L4_rev1 - CORRELATION Data arise in pairs (xi, yi), i = 1 ,...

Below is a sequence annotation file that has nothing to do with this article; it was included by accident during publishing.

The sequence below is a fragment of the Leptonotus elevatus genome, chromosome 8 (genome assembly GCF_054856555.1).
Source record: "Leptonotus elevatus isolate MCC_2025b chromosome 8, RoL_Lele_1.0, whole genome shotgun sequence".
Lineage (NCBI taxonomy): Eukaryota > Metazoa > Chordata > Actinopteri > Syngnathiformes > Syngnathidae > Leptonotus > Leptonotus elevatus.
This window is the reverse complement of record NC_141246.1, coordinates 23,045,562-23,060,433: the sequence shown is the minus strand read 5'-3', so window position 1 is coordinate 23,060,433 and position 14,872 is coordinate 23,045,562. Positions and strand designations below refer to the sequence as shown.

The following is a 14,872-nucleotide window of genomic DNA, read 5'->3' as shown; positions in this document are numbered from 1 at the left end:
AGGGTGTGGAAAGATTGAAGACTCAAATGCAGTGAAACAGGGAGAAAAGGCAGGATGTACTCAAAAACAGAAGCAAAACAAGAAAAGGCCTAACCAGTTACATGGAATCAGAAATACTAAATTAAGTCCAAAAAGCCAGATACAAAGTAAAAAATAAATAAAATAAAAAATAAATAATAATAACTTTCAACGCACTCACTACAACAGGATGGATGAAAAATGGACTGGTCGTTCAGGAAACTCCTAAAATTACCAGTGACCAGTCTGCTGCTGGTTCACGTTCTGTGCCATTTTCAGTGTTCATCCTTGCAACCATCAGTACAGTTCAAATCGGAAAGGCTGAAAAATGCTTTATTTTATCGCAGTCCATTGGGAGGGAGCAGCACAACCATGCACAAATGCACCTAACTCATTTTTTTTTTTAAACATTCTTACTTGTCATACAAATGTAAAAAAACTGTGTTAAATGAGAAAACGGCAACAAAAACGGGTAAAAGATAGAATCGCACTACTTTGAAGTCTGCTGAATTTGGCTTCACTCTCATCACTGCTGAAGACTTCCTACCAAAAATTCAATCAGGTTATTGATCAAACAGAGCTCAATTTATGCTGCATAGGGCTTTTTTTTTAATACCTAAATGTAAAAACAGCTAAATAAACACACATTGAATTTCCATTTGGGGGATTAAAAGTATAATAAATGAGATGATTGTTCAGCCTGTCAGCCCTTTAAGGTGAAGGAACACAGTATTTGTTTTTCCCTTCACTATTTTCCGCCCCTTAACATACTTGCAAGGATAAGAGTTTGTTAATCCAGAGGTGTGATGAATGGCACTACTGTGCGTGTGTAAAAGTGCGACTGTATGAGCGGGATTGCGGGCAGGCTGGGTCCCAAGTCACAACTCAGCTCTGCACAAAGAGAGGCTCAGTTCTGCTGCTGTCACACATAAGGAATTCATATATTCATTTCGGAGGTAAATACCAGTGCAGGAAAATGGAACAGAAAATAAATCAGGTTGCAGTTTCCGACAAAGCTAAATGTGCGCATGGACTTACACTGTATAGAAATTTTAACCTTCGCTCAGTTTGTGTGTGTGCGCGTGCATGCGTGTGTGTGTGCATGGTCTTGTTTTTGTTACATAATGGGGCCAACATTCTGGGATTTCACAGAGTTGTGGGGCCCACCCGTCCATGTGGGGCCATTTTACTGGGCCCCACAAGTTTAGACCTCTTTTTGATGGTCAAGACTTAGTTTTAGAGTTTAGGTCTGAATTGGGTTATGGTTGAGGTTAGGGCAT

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Unformatted text preview: CORRELATION Data arise in pairs (xi, yi), i = 1 , 2, . . . , n Response y : outcome of experiment Explanatory x: explains outcome Scatterplot Plot observed pairs (xi, yi) in x-y plane 1 Example: Cancer Mortality in Oregon vs Radioactive Contamination County Index of exposure Umatilla Morrow Gilliam Sherman Wasco Hood River Portland Columbia Clatsop xi 2.49 2.57 3.41 1.25 1.62 3.83 11.64 6.41 8.34 Cancer Mortality per 100,000 yi 147.1 130.1 129.9 113.5 137.5 162.3 207.5 177.9 210.3 Background: - Plutonium storage new Hanford, WA - Strontium 90, Cesium 137 leaks to Columbia River and then to Pacific Ocean - 9 counties on river or ocean - Index of exposure: distance, frontage 2 220 Mortality 200 180 160 140 120 100 0 2 4 6 8 Index of exposure 10 12 Cause-effect relationship? Reference: Fadeley, R.C., Journal of Environmental Health, 27, 1965, pp 883-892 3 Scatterplot shows • overall pattern, if any • grouping, outliers • direction • form • strength Note: Cannot prove cause-effect relationship, only association 4 Correlation coefficient n 1 xi − x yi − y ¯ ¯ r= n − 1 i=1 sx sy (xi − x)(yi − y ) ¯ ¯ = (xi − x)2 (yi − y )2 ¯ ¯ where n 1n 1 2= x= ¯ xi, sx ¯ (xi − x)2 n i=1 n − 1 i=1 n 1n 1 2= y= ¯ yi, sy ¯ (yi − y )2 n i=1 n − 1 i=1 5 r measures direction and strength of linear relationship between two quantitative variables. 6 Facts about r • Magnitude of |r| expresses how well a straight line fits data • −1 ≤ r ≤ 1 • r = +1 : (xi, yi) lie on a straight line with positive slope • r = −1 : straight line with negative slope • r = 0 : x and y called uncorrelated 7 • r independent of scale for x or y • r measures how much of y variation can be “explained” by variable x Cautions • r may be influenced strongly by a single point y x 8 • Don’t interpret r without an accompanying scatterplot √ (i) y = x, r near 1 BUT y x 9 (ii) r large and positive BUT y x (iii) High |r| does not imply cause-effect relationship (vocabulary vs foot size) 10 FITTING STRAIGHT LINES Based on principle of least squares y yi ( x i , yi ) yi yi yi ! predicted value x xi 11 Equation of Line y = α + βx Fitted values ˆ yi = α + β xi ˆ ˆ Residual ei = yi − yi ˆ Minimize sum of squared residuals n S (α, β ) = i=1 e2 i n = (yi − α − βxi)2 i=1 12 Solve ∂ ∂α ∂ ∂β −2 −2 (yi − α − βxi)2 = 0 (yi − α − βxi)2 = 0 (yi − α − βxi) = 0 xi(yi − α − βxi) = 0 13 yi = nα + β i Multiply (1) by (1) i xiyi = α i xi x2 i xi + β i i xi, (2) i multiply (2) by n, then subtract (1) from (2). Solve for β then substitute into (1) to solve for α. Denote solutions by α, β . ˆˆ 14 (xi − x)(yi − yi) ¯ ¯ sy ˆ β= =r 2 (xi − x) ¯ sx α = y − βx ˆ ¯ ˆ¯ ˆ y = α + βx ˆ ˆ s ˆx + r y x = y − β¯ ¯ sx sy sy =y−r x+r x ¯ ¯ sx sx sy = y + r (x − x) ¯ ¯ sx 15 Exercise 1.5-4 p 62. Fitting a loga- rithm. ˆ ˆ 1.5-4 " ! 3.2761 , # ! 0.3098 . Good fit. S catter pl ot of Y =L og(Volume) vs X=Day 6.0 Y= Log(Volume) 5.5 5.0 4.5 4.0 3.5 0 1 2 3 4 5 X=Day 6 7 8 9 1.5-5 Try transformations of the form y $ ; these are called power transformations. One can show that lim $ &0 y$ %1 $ ! log y . Hence $ ! 0 corresponds to the log transformation. The transformation y 0.25 leads to a linear relation. 16 S catter plot of Y vs X, wi th r egr ession thr ough or i gi n 9 8 7 Y- Dat a 6 5 4 3 2 Exercise 1.5-3 p 62. Fitting a parabola 1 0 without linear term y = α + βx2. 0 1 2 3 4 5 X- Dat a 6 7 8 9 ˆ ˆ 1.5-3 In the equations for the estimates, replace xi with xi2 . Then " ! 1.1165 , # ! 3.03 ˆ and y ! 3.03 $ 1.11654 x 2 S catter plot of Y vs X 30 25 Y 20 15 10 5 0 -4 -3 -2 -1 0 1 2 3 4 5 X Solutions: Chapter 1 51 17 Exercise 1.5-9 p 64. ˆ 1.5-8 r ! 0.63 ; y ! 4.819 " 0.8707 x ˆ ˆ 1.5-9 r ! 0.48 ; # ! 0.25 and $ ! 2.53 . Fitted L ine Pl ot S alary = 0.25 + 2.533 Education 70 60 Salary 50 40 30 20 10 10 12 14 16 Educat ion 18 20 1.5-10 Yearly number of storks and yearly number of births. Strong correlation, but no causation. Lurking variable “economic development” affects both series. 1.5-11 r ! 0.71 (all data); r ! 0.48 (male); r ! 0.54 (female) . 1.6-1 through 1.6-3 Need to collect your own data. 18 1.6-4 Replication: Average of several measurements is less variable than a single measurement. Randomization: Spreads the risk of uncontrolled variability fairly across MEANING OF r2 Total Sum of Squares n (yi − y )2 ¯ SST O = i=1 Error Sum of Squares n SSE = (yi − yi)2 ˆ i=1 Regression Sum of Squares n SSR = (ˆi − y )2 y ¯ i=1 19 Intuitively must have SSE < SST Identity SST O = SSE + SSR Proof. n i=1 (yi − y )2 = [(yi − yi) + (ˆi − y )]2 ¯ ˆ y ¯ (yi − y )2 = ¯ n i=1 (yi − yi)2 + ˆ n n (ˆi − y )2 y ¯ i=1 (yi − yi)(ˆi − y ) ˆy ¯ +2 i=1 Next show cross-product term vanishes. 20 Need the following facts 1. yi = α + βxi, y = α + β x ˆ ¯ ¯ 2. Least-squares estimates ∂ (yi − α − βxi)2 = 0 ∂α ∂ (yi − α − βxi)2 = 0 ∂b −2 (yi − α − βxi) = 0 −2 xi(yi − α − βxi) = 0 (yi − yi) = 0 ˆ xi(yi − yi) = 0 ˆ Last two equations will be used to show cross-product vanishes as will fact 1. 21 Cross-product n (yi − yi)(ˆi − y ) ˆy ¯ i=1 n (yi − yi)(α + βxi − α − β x) ˆ ¯ = i=1 n n (yi − yi)xi − β x ˆ ¯ =b i=1 (yi − yi) ˆ i=1 =0 Hence, n i=1 (yi − y )2 = ¯ n (yi − yi)2 + ˆ i=1 SST = SSE n (ˆi − y )2 y ¯ i=1 + SSR 22 Finally show r2 SSR = SST O 23 ...
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